What is it?
Overhostessing might not be a real word, but I'll bet you know what I mean by it. In the January issue of Victoria magazine, a bed & breakfast owner used and explained the word. It refers to putting too much effort into any aspect of welcoming/preparing for guests in a way that results in making someone (whether the guest or the hostess) uncomfortable.
As a word-loving person, I was vastly relieved to see this term in explained in print, and a little relieved that I must not be the only person who has experienced this.
Here's my problem:
I am guilty of being an overly fussy and formal hostess, making too many things overly fancy or creating an atmosphere that is so staged it ends up feeling less than hospitable. I will say, though, that it has only ever been with the very best of intentions!
Today I hostessed a morning playdate for some neighbors, and it went better than any visit I've ever had. This was the first time I'd had this family over; they have been so welcoming to us and had us over earlier this week. I really really really am excited about nurturing a potential friendship with this other mother - we seem to have so much in common, more than simply having daughters the same age, too. I wanted to begin to solidify our acquaintance a bit by opening our home to them and reciprocate their hospitality.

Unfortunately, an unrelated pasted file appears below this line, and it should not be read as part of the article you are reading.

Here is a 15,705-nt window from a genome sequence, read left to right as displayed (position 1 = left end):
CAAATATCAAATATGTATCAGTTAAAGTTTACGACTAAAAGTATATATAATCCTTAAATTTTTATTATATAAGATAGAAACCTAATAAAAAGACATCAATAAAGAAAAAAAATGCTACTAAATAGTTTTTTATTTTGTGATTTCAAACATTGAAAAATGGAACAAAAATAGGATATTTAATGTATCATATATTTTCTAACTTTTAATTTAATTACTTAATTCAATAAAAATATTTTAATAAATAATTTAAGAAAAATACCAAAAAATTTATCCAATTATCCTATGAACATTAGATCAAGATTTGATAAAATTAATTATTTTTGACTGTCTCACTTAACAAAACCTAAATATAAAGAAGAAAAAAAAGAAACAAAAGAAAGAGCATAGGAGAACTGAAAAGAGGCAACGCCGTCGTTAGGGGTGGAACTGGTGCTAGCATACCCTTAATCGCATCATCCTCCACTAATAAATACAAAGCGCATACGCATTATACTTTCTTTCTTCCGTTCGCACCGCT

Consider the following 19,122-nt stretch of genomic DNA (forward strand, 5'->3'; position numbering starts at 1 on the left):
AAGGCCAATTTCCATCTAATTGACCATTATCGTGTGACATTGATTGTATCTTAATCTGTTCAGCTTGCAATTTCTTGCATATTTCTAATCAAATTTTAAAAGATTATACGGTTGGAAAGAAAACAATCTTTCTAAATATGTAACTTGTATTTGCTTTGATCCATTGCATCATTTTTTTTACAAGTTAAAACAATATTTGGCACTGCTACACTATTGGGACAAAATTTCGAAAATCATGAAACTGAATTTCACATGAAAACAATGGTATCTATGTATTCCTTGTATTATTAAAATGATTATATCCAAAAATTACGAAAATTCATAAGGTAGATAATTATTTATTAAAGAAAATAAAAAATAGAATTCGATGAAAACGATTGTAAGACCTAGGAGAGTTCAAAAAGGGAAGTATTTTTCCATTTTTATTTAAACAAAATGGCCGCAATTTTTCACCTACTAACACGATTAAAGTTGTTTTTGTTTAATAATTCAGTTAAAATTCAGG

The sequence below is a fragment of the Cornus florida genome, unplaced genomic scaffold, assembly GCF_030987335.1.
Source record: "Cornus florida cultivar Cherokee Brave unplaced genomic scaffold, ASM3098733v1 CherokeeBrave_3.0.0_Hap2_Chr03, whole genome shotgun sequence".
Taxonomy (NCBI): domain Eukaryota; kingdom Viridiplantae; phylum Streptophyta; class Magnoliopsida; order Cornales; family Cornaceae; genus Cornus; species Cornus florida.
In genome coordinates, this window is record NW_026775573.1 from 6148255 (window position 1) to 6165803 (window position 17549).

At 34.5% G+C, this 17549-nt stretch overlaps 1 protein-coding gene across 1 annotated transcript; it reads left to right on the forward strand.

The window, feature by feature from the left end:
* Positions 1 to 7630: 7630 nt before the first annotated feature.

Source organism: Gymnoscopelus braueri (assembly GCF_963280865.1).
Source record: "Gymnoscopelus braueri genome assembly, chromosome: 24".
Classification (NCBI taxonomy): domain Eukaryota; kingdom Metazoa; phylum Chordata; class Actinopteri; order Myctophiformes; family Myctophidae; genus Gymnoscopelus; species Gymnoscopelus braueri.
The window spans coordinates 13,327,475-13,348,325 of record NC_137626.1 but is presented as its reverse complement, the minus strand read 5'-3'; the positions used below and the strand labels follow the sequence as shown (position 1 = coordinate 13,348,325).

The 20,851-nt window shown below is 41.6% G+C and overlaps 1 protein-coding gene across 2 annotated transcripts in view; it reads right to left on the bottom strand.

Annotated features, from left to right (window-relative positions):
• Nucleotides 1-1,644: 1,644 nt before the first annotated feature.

The difference this time, while not overhostessing:
What did I do differently? I still had a clean house, I still offered tea, I still offered a little snack of lovely Christmas cookies.
- However, this time I made sure a few little things were askew so there was a comfortable lived-in-yet-squeaky-clean vibe.
- Instead of having the teapot, etc., already laid out in formal tea-house style, I brought things out casually after we decided that tea would be a good idea.
- And rather than giving in to my overhostessing tendencies and set out a gorgeous (and intimidating) mini dessert buffet of beautifully arranged cookies and candies, I served homemade cutout cookies from the storage tin and one other kind of cookie from a decorative plate.
- Also, I made use of some pretty Christmas paper napkins instead of using our usual cloth napkins. For some reason that I do not understand, certain people respond with great discomfort to cloth napkins. I have even had guests become so uncomfortable once realizing that the napkins were cloth and not paper that they put the napkin down and only used their hand to catch crumbs from then on. (I find this an appalling shame, nevertheless, my goal in offering hospitality is to serve others and make them comfortable, not give them a course in etiquette).
Happy New Year!